During the deployment model, the code is first checked into git. The architecture includes a Jenkins server where the build is triggered and it then passes to SonarQube which verifies all vulnerabilities and bugs. It is then packaged to CAR files. A plain ESB image is pulled, customized files are overwritten, and the CAR files are then copied to appropriate folders. After that, the final Docker image is created and published in their Nexus repository. Deployment is triggered in OpenShift which only receives the image tag number. OpenShift will then pull the image from Nexus, deploy it, and is finally ready to serve the request.
Unlike the industry standard, GBT does not use a governance registry in their architecture. As a result, Pradeep limited the number of instances and technologies. GBT uses a custom solution, where they use another ESB project which acts as their governance registry.
This solution is an integral component of GBT’s aim to provide travel management tools that offer millions of customers around the world the best possible travel experience. “The fact that WSO2 Enterprise Integrator is open source and allows for flexibility were big plus points for us. Apart from that, the support has been great. I’ve been using the product for over 6 years and I’ve only raised a support ticket once, which was solved within the day,” says Pradeep.
To learn more about how GBT created Global Trip Record™, watch this video:
We’re only one month away from our largest WSO2Con ever… as well as the first-ever BallerinaCon.
With nearly a dozen separate announcements that we’ll be making in the integration space, I’m really excited to be part of this. If you’re a developer, integrator or enterprise architect, or are just into the latest trends in APIs, enterprise architecture or microservices, then the conference is where you need to be. Here are some teasers about what is coming up…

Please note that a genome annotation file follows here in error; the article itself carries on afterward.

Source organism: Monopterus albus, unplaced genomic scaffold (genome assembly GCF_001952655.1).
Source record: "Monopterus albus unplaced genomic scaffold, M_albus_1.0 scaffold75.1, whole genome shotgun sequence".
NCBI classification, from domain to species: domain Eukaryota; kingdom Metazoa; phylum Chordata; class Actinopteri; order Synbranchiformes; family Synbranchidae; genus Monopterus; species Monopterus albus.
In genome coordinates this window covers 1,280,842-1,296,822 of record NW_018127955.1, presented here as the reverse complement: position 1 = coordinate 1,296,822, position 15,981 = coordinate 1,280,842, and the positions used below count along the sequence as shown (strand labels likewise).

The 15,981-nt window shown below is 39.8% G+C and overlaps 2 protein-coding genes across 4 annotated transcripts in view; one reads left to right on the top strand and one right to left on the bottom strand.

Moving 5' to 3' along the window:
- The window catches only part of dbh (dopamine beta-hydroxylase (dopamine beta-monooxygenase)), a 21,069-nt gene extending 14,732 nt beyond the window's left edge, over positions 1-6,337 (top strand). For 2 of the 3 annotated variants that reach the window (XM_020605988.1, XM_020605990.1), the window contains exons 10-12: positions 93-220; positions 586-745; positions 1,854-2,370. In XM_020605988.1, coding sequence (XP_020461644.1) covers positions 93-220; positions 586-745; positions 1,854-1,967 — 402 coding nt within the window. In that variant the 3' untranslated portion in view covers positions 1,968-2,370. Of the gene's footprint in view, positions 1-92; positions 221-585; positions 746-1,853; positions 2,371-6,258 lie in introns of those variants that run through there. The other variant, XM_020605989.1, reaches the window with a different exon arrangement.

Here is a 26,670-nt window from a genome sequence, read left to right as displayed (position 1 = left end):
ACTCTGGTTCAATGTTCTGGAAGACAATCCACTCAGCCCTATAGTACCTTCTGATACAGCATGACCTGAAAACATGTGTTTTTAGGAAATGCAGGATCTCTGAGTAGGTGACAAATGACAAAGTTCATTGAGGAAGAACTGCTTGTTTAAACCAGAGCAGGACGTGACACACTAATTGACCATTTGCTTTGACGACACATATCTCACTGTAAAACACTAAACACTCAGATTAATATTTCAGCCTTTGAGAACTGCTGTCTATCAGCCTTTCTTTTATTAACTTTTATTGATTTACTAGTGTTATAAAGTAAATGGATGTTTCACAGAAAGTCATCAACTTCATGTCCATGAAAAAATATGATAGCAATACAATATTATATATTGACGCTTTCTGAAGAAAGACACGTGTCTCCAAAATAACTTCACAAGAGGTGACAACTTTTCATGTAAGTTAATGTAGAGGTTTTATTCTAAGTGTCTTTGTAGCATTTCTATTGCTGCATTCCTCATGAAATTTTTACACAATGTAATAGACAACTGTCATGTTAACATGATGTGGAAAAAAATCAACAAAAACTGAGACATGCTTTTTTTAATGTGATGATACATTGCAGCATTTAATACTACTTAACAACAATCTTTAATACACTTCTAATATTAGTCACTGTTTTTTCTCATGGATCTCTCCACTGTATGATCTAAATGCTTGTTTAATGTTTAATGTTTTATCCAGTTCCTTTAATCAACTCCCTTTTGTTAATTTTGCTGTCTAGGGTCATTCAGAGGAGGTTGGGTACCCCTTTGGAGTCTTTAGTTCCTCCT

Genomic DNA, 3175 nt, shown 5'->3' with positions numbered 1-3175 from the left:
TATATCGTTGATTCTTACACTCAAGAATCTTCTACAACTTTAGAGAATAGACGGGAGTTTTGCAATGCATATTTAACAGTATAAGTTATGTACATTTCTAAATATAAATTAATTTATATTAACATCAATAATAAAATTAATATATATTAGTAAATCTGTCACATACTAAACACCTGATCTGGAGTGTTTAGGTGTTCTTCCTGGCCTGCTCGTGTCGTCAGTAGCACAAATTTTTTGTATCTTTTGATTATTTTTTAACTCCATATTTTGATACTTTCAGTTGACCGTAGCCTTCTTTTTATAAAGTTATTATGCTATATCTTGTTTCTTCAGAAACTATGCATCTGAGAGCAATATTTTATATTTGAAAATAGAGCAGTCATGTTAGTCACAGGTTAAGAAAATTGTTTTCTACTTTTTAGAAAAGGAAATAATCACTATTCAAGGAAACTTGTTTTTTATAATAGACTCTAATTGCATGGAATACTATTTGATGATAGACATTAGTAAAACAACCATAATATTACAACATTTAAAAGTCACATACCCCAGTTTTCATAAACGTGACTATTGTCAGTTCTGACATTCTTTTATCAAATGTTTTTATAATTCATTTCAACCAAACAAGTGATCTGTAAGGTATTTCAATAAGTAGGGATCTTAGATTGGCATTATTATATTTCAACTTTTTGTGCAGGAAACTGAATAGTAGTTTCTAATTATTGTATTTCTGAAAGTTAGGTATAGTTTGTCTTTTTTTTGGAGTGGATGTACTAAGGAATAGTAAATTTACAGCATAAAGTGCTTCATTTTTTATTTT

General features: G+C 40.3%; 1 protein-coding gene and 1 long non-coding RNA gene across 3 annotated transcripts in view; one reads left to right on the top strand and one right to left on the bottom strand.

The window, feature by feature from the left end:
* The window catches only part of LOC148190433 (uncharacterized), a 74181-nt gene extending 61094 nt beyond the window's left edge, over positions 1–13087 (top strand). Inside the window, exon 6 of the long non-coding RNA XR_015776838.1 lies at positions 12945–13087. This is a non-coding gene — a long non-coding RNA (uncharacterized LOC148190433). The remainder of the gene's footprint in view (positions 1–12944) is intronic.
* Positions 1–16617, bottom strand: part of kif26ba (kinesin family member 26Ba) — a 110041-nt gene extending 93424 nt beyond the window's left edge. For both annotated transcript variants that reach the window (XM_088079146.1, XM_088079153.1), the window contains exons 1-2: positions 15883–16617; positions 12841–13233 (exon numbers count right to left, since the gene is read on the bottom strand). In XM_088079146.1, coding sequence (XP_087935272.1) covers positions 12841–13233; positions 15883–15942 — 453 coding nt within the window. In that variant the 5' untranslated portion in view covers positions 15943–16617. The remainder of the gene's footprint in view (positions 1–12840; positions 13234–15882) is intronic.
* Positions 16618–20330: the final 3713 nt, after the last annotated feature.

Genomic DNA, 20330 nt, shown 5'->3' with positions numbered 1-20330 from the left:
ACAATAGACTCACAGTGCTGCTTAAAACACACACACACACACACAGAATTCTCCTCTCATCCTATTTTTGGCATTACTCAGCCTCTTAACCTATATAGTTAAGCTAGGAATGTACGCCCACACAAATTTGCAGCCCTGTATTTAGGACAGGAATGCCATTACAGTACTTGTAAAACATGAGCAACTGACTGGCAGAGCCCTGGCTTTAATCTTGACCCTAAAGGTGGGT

Agile integration. Agile isn’t just for pure development projects anymore, integration is becoming agile and that is a major focus for the conference. We’ll be looking at agile integration from multiple angles: of course the tech will be key, but also people and processes are essential to agile. Transforming organizations into integration agile is front-and-center at this year’s WSO2Con.
Architecture and methodology are key. One of the major lessons we’ve learnt is that the architecture and methodology are key to successful integration. We’ve been working to capture those learnings in a reference architecture and reference methodology for agile integration, and we are really keen to see your feedback on them. As well as introducing our reference architecture, we are also going to be launching our maturity assessment methodology, which is designed to help any organization move towards more agile integration.
Desperately seeking serverless. What do you get when you combine integration agile technologies with Kubernetes and make it multi-cloud? You’ll have to come and find out about about our serverless strategy and solutions.
Microservices everywhere. The popularity and growth of microservices is challenging old approaches to integration. We have an amazing vision of how microservices architecture can enhance, accelerate, and re-energize enterprise integration. We will be unveiling this vision, addressing how integration fits into the microservices architecture.
Going global: new channels, offices, and partner programs. Partner outreach is demanding it, growth curves are predicting it, global reach is requiring it: yes, we’ll be announcing new global office locations. We’ll also have our first all-day partner conference where we’ll reveal an even better partner program for our global partner and global reseller community.